Tuareg Rally, Day 8: The Finish

When Stéphane called at 7:30 on Saturday morning, we were just 10 minutes away from the ferry station. They’d already debarked and were waiting for us in a parking area near the entrance so that Edouard could check over the Protruck before they headed out for the 110 km run to the Finish in Mojácar.

It didn’t take long. Everything was in order, and after an inspection of the hubs, everyone was ready to grab a coffee and breakfast before getting underway.

Across from the ferry station was a small unremarkable bar where a number of regulars had already arrived for coffee or whisky (at 8:00 am!). When we first got there, there weren’t too many people, but by the time we left, the place was packed with participants from the rally. Breakfast for two cost 5€ including coffee and toast with ham, tomatoes or tortilla (potato pancakes) and some of the best orange juice we’d ever tasted. Driving back to Switzerland the next day, we’d think of that orange juice as we drove alongside kilometers of orange groves and palm trees around Valencia in Spain. That orange juice tasted like a glass of sweet sunshine: no sugar needed!

Back at the ferry, some of the competitors were already taking to the road. There was no specific start time for leaving Alméria; the competitors had several hours to arrive at the start of the single Special of the day, through a gravel wash that lead from the mountains down to the beach just south of Mojácar. There they gathered for the parade to the Finish.

We set off early with the idea that we’d try to stop at the start of the last Special to get some photos, but when we saw the track from the road through the mountains on the way and realized how far from the Finish it was, we decided to press on, find a good place to park the truck and check into the hotel before the competitors arrived. We weren’t the only ones. Check-in took almost an hour at the hotel, because many of the teams had sent someone ahead with stacks of passports to collect the room keys for all the team members in advance.

We ate lunch on the sunny terrace of a pizzeria not far from the hotel and then headed back to wait for the parade. This time the wait wasn’t long.

Kris had the best seat in the house.

We watched from across the street as all the competitors passed, a few cars being towed by fellow participants.

There was a joyous celebration at the Finish line.

The Orga was efficient and had done their job to make sure the results were ready and the winners could be announced right away.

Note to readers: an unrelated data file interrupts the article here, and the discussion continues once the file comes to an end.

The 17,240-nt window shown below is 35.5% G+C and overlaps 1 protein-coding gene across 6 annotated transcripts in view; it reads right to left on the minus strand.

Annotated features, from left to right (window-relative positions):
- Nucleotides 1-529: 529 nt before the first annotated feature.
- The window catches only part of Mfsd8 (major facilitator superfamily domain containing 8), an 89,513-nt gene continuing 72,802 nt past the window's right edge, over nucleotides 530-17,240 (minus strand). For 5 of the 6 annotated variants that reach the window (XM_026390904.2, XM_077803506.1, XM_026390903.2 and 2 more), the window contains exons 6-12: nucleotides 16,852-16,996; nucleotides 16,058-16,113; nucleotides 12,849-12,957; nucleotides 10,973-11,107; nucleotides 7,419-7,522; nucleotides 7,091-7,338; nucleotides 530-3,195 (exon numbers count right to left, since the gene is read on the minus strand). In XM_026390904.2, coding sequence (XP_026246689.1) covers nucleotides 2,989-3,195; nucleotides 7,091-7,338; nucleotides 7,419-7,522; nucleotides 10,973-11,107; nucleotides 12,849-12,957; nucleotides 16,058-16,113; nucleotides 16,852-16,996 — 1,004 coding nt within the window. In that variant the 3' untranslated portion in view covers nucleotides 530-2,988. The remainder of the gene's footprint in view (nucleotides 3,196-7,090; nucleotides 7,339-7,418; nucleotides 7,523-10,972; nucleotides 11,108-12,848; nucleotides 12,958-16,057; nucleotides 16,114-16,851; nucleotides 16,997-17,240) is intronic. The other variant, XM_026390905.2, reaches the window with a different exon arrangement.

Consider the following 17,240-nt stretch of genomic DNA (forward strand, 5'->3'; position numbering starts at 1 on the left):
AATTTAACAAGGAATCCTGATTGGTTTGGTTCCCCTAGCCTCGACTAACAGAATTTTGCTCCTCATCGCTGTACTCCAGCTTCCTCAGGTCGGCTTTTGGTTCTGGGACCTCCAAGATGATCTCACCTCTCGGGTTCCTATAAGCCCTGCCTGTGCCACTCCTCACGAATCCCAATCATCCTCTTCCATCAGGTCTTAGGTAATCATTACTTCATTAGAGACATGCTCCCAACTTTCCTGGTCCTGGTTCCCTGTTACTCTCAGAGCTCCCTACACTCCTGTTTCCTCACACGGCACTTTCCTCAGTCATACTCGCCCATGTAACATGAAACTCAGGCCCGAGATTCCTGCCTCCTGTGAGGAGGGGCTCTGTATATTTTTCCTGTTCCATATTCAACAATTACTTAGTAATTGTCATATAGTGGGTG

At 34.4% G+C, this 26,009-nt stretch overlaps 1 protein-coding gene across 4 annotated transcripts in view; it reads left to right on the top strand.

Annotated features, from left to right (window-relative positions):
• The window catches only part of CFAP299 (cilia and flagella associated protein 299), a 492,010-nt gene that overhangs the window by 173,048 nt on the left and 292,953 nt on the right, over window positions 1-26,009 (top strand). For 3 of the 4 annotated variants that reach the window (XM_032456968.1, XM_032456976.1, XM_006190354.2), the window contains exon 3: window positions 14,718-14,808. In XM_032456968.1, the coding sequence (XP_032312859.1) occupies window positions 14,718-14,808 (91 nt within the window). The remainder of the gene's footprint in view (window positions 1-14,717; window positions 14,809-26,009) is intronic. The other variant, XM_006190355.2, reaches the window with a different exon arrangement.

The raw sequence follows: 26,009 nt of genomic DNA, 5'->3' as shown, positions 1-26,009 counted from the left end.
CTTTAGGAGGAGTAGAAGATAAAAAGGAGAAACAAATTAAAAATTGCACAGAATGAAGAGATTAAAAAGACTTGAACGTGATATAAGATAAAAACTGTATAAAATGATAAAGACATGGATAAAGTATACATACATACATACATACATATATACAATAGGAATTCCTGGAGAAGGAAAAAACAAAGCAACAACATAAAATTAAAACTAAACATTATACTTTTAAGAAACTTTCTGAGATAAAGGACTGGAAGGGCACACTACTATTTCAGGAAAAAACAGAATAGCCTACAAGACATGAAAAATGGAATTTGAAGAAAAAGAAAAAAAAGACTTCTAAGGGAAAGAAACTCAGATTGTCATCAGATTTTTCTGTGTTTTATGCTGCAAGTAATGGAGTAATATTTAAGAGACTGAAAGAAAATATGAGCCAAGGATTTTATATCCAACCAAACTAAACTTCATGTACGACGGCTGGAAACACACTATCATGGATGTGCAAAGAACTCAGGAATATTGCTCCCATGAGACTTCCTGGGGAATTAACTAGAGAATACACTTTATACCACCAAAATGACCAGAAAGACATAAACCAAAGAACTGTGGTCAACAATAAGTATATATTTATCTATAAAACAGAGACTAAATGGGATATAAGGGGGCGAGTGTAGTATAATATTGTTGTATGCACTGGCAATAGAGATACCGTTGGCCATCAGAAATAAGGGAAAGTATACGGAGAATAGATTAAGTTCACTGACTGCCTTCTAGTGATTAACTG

No one on the Swiss team received a prize, but the objectives had been achieved. Stéphane and Caro had been able to asses the performance of the Protruck in real race conditions, including the soft dues of the Sahara in addition to the dirt tracks where the truck excels in speed. WIth this experience, they’ll be able to make the right modifications to tune its performance to the terrain they expect to encounter in future events.

Florian and Yvan had successfully achieved their objectives. It was their first rally, and their first experience driving in the desert. Not only had they finished, but they’d had very few problems with the Jeep Cherokee they’d prepared themselves in the evenings after work. A very respectable performance, indeed.

This was our first time at the Tuareg Rally, too. Overall, we were impressed by the efficiency of the organization, although there were a few problems that might have been avoided: It was regrettable that the service teams had to take a different ferry than the competitors. We feel sure this wasn’t the organizer’s first choice, but it did have a non-negligible impact on the team. Also, in our opinion the facilities in Missor were not adequate to handle the number of people participating in the rally. Although the hotel did it’s best to accommodate everyone, the level of cleanliness and hygiene was definitely affected. Most of the other problems we noted were minor in comparison, and despite these few misgivings, we came away with a very positive image of this rally. Attention to safety was high, there were few injuries, and those accidents that did occur received rapid attention and assistance, which is after all the most important job of the Orga. They deserve a great deal of congratulations for everything that went off without a hitch, no small achievement for a rally of this size and complexity.

We’d definitely recommend this race to anyone looking for a challenging, affordable rally experience. The Tuareg Rally remains dedicated to amateurs, but the difficulty and the level of preparation is high, making it a serious alternative to some of the other races. Without the need to meet FIA regulations, or the attention of the big constructor-sponsored teams, the rally offers the serious amateur or aspiring professional a chance to participate on the same level as the more experienced teams.

We noticed a large number of competitors who were participating for their second, third or fourth time. We hope we’ll be able to join them again next year.

The Winning car.

Tuareg Rally, Day 7: Service Teams In Exile